Major drug companies continually research and develop new medications and treatments for bladder cancer that must be shown to be safe and effective before doctors can prescribe them to patients. Through clinical trials, researchers test the effects of new drugs on a group of volunteers with bladder cancer. Following a strict protocol and using carefully controlled conditions, researchers evaluate the investigational drugs under development and measure the ability of the new drug to treat bladder...
Added text to state that a positive family history of bladder cancer has also been associated with an increased risk of bladder cancer (cited Burger et al. as reference 3).
Added Gu et al., Engel et al., and Sanderson et al. as references 8, 10, and 14, respectively.
Revised text to state that a variety of industrial exposures have also been implicated as risk factors for developing bladder cancer, primarily aromatic amines, such as 2-naphthylamine, beta-naphthylamine, or 4-chloro-o-toluidine, present in the production of dyes and benzidine and its derivatives; possibly chlorinated aliphatic hydrocarbons; chlorination by-products in treated water; aluminum production (polycyclic aromatic hydrocarbons, fluorides), and certain aldehydes.
Revised text to state that occupations reported to be associated with an increased risk of bladder cancer include those that involve processing paint, dye, metal, and petroleum products (cited Brown et al. as reference 18).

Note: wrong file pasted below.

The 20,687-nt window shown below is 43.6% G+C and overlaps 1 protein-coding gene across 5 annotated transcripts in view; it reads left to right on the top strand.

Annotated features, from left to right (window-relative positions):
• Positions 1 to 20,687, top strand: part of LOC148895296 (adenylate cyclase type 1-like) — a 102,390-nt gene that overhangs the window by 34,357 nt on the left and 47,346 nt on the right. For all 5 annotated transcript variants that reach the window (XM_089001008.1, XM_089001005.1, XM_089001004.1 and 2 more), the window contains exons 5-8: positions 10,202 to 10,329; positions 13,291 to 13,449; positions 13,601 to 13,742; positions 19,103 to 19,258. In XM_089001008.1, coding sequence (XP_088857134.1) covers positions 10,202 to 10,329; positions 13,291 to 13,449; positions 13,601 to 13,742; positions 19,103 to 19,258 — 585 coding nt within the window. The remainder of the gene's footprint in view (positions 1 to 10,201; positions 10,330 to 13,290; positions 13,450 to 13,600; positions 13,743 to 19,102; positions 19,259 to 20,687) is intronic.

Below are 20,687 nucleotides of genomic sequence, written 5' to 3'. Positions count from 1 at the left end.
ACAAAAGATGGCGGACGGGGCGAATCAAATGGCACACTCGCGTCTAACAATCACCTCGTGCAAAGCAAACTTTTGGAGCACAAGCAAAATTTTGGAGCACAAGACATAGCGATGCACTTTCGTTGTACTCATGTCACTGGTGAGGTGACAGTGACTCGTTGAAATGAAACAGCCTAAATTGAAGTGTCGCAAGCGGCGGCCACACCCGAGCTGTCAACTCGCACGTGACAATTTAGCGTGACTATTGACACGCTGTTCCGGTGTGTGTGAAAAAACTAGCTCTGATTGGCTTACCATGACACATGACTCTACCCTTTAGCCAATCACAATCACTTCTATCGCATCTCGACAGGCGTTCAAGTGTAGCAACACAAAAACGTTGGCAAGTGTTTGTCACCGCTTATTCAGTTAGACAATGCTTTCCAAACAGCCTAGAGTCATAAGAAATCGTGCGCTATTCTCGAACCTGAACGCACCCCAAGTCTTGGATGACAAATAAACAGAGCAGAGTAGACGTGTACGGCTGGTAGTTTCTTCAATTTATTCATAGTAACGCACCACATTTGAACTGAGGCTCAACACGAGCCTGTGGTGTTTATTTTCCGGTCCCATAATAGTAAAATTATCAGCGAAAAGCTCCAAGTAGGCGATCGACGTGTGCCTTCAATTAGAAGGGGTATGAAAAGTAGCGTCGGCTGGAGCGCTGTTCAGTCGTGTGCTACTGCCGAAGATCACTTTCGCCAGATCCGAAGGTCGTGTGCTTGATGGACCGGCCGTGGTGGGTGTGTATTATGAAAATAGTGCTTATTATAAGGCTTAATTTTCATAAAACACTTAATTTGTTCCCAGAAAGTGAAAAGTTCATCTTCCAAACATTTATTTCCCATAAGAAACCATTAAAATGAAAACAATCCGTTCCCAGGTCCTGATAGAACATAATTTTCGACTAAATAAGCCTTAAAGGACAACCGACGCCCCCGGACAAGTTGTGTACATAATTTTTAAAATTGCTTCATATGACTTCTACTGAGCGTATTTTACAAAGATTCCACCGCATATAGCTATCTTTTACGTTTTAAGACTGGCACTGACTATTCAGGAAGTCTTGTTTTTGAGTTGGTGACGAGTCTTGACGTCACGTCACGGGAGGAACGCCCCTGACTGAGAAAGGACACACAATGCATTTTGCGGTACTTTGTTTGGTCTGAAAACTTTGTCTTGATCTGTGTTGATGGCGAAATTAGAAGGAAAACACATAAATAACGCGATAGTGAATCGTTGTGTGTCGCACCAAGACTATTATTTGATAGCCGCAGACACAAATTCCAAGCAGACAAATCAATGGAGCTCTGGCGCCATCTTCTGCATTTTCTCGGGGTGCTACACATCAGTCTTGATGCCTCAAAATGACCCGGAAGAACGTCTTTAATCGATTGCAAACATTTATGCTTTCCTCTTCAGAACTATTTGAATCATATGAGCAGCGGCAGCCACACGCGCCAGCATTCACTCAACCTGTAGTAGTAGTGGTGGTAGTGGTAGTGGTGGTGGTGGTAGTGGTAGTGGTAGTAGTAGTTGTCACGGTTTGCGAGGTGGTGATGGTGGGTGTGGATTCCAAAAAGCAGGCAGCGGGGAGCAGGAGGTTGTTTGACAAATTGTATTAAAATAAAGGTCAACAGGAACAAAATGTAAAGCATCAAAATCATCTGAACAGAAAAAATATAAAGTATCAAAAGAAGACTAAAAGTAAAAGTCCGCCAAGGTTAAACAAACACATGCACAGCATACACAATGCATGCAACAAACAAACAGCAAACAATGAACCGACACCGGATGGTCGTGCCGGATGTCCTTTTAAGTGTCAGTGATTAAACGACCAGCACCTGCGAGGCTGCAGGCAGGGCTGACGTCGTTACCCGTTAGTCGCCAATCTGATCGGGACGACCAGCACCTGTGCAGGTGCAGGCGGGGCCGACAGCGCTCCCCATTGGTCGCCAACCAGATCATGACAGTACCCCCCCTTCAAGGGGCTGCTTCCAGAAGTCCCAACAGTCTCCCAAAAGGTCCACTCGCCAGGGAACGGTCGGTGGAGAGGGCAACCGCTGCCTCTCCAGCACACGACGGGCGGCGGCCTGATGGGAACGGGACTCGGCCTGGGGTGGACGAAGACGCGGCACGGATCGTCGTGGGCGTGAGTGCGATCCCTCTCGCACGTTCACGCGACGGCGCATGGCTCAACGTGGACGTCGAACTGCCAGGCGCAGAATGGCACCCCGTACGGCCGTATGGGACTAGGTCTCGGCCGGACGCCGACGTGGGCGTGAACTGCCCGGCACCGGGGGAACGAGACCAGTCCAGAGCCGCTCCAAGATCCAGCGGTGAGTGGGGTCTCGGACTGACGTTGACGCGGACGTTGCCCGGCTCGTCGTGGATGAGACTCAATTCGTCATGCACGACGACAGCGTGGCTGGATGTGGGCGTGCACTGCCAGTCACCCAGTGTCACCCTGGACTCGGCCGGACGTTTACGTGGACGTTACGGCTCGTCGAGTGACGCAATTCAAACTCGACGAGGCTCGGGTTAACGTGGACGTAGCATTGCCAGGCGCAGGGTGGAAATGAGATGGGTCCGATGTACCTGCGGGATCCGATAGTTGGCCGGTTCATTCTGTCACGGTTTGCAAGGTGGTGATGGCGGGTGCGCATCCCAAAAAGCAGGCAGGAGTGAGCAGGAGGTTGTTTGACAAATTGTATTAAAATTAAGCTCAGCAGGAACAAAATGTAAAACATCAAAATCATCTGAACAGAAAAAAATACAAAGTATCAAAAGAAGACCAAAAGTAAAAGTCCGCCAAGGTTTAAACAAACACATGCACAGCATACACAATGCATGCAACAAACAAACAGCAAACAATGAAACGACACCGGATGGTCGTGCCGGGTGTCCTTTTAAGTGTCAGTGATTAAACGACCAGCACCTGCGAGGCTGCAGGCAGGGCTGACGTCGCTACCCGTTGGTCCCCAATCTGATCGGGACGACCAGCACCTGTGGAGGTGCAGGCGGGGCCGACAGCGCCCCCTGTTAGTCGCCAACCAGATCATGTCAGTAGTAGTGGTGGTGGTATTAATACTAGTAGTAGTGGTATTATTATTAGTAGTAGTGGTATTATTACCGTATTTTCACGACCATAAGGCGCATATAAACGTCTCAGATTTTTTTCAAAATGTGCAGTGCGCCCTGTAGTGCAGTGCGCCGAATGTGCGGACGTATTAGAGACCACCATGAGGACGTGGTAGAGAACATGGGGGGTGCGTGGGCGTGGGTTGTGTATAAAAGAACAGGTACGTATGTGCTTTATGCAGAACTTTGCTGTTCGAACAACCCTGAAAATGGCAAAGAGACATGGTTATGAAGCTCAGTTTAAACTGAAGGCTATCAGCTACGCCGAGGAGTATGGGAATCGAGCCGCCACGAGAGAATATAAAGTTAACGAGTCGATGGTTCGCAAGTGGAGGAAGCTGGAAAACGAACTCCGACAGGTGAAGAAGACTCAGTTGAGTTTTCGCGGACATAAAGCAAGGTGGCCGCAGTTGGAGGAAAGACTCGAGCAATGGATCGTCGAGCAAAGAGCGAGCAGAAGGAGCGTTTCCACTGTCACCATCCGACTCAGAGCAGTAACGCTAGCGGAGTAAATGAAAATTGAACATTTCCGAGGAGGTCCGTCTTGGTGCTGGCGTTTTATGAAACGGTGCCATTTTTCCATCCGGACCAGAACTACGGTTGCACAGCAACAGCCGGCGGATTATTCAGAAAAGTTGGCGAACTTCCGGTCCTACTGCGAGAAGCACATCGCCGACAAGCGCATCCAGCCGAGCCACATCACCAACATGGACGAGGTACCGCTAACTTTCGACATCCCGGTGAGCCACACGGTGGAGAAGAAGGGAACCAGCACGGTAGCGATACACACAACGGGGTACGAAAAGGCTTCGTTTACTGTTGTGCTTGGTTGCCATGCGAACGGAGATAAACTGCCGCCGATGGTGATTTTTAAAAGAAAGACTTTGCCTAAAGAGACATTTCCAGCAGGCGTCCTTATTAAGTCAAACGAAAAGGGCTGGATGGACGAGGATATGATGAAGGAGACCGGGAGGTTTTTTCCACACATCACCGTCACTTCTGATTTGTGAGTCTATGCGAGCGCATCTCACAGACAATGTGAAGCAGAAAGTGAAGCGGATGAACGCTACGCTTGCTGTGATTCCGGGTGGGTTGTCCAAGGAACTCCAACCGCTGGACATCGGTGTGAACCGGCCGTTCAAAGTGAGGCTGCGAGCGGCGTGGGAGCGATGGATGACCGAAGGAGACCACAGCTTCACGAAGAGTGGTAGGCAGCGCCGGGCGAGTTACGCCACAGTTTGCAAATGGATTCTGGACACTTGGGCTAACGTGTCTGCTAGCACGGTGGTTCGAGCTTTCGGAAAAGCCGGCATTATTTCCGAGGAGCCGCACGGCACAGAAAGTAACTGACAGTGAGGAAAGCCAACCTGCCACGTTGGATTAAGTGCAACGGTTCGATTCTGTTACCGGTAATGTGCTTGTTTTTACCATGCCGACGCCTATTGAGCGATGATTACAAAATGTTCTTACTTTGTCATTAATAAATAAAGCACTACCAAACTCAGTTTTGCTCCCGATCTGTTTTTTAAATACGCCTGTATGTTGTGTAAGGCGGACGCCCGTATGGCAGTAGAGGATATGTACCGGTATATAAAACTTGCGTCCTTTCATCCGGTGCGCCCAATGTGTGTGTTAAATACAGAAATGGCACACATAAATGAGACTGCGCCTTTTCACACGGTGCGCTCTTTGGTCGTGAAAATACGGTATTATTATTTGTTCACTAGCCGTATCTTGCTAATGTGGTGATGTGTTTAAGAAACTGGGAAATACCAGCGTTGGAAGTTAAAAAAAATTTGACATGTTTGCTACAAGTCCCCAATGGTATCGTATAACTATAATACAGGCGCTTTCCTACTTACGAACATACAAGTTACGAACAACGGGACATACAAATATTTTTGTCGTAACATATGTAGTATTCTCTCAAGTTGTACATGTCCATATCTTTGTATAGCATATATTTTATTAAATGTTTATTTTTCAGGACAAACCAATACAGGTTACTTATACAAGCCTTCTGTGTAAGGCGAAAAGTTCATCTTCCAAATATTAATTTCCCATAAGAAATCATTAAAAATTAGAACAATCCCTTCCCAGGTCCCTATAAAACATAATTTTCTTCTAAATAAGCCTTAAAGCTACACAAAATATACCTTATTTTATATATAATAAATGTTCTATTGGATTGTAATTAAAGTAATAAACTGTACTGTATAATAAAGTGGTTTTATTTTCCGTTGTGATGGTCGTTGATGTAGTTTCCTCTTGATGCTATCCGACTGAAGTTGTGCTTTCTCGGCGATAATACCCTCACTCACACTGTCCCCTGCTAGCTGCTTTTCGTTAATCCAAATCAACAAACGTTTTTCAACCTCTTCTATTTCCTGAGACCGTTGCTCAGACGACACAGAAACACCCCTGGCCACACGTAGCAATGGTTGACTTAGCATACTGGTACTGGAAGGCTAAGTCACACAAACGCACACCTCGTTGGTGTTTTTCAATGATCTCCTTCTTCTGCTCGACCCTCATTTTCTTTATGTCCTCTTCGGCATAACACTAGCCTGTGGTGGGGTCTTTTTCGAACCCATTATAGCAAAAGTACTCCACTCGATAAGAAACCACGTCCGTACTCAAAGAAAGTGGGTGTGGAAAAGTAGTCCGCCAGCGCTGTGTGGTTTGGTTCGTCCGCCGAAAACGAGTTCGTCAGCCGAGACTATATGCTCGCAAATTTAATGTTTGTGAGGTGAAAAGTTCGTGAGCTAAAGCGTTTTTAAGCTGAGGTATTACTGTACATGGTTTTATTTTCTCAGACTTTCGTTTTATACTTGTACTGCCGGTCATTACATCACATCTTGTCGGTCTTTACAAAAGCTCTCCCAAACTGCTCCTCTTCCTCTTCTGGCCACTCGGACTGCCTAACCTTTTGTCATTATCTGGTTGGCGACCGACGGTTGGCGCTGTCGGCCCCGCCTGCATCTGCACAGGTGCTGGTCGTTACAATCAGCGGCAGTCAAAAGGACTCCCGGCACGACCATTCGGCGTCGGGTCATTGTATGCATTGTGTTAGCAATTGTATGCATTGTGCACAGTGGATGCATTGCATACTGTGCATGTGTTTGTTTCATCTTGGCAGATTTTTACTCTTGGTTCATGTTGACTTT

Added text to state that exposure to inorganic arsenic compounds, such as gallium arsenide, is also associated with an increased risk of bladder cancer (cited Fernández et al. and Letašiová et al. as references 23 and 24, respectively).
Revised text to state that additional risk factors associated with more aggressive forms of bladder cancer include neuropathic bladder and associated indwelling catheters; Schistosoma haematobium bladder infections; exposure to the cancer chemotherapy agent cyclophosphamide and perhaps other alkylating agents, such as ifosfamide; and pelvic radiation therapy for other malignancies, such as prostate cancer, uterine cancer, and cervical cancer (cited Monach et al., Abern et al., Nieder et al., Lönn et al., and Chaturvedi et al. as references 28, 30, 31, 32, and 33, respectively).
Added text to state that specific genetic mutations associated with bladder cancer include the following: HRAS mutations, RB1 mutation, PTEN/MMAC1 mutation, NAT2 slow acetylator phenotype, and GSTM1 null phenotype (cited Lindor et al., Gallagher et al., and Marees et al. as references 34, 35, and 36, respectively).
This summary is written and maintained by the PDQ Screening and Prevention Editorial Board, which is editorially independent of NCI. The summary reflects an independent review of the literature and does not represent a policy statement of NCI or NIH. More information about summary policies and the role of the PDQ Editorial Boards in maintaining the PDQ summaries can be found on the About This PDQ Summary and PDQ NCI's Comprehensive Cancer Database pages.
In this article
This information is produced and provided by the National
Institute (NCI). The information in this topic may have changed since it was written. For the most current information, contact the National
Institute via the Internet web site at http://
.gov or call 1-800-4-CANCER.
WebMD Public Information from the National Cancer Institute
September 04, 2014
This information is not intended to replace the advice of a doctor.
Healthwise disclaims any liability for the decisions you make based on this